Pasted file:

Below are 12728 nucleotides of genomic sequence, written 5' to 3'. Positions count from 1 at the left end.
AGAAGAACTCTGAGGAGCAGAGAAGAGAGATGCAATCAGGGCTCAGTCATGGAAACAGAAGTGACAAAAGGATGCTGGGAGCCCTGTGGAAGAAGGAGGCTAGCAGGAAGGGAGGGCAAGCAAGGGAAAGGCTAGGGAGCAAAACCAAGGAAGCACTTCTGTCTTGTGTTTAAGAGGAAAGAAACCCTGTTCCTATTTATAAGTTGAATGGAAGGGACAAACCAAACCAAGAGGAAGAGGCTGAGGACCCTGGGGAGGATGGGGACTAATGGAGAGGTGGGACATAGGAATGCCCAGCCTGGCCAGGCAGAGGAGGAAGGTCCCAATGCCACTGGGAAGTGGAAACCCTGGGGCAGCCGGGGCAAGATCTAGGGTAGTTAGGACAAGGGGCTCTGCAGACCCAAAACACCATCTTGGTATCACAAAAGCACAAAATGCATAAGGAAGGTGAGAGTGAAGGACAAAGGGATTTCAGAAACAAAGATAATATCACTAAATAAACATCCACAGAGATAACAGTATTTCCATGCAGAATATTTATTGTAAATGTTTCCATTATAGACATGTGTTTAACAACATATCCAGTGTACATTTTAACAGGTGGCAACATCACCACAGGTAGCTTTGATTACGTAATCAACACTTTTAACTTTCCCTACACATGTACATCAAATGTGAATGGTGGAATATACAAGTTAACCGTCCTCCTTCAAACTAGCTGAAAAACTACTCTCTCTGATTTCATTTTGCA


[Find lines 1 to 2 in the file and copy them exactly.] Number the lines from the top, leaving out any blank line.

Below are 12728 nucleotides of genomic sequence, written 5' to 3'. Positions count from 1 at the left end.
AGAAGAACTCTGAGGAGCAGAGAAGAGAGATGCAATCAGGGCTCAGTCATGGAAACAGAAGTGACAAAAGGATGCTGGGAGCCCTGTGGAAGAAGGAGGCTAGCAGGAAGGGAGGGCAAGCAAGGGAAAGGCTAGGGAGCAAAACCAAGGAAGCACTTCTGTCTTGTGTTTAAGAGGAAAGAAACCCTGTTCCTATTTATAAGTTGAATGGAAGGGACAAACCAAACCAAGAGGAAGAGGCTGAGGACCCTGGGGAGGATGGGGACTAATGGAGAGGTGGGACATAGGAATGCCCAGCCTGGCCAGGCAGAGGAGGAAGGTCCCAATGCCACTGGGAAGTGGAAACCCTGGGGCAGCCGGGGCAAGATCTAGGGTAGTTAGGACAAGGGGCTCTGCAGACCCAAAACACCATCTTGGTATCACAAAAGCACAAAATGCATAAGGAAGGTGAGAGTGAAGGACAAAGGGATTTCAGAAACAAAGATAATATCACTAAATAAACATCCACAGAGATAACAGTATTTCCATGCAGAATATTTATTGTAAATGTTTCCATTATAGACATGTGTTTAACAACATATCCAGTGTACATTTTAACAGGTGGCAACATCACCACAGGTAGCTTTGATTACGTAATCAACACTTTTAACTTTCCCTACACATGTACATCAAATGTGAATGGTGGAATATACAAGTTAACCGTCCTCCTTCAAACTAGCTGAAAAACTACTCTCTCTGATTTCATTTTGCA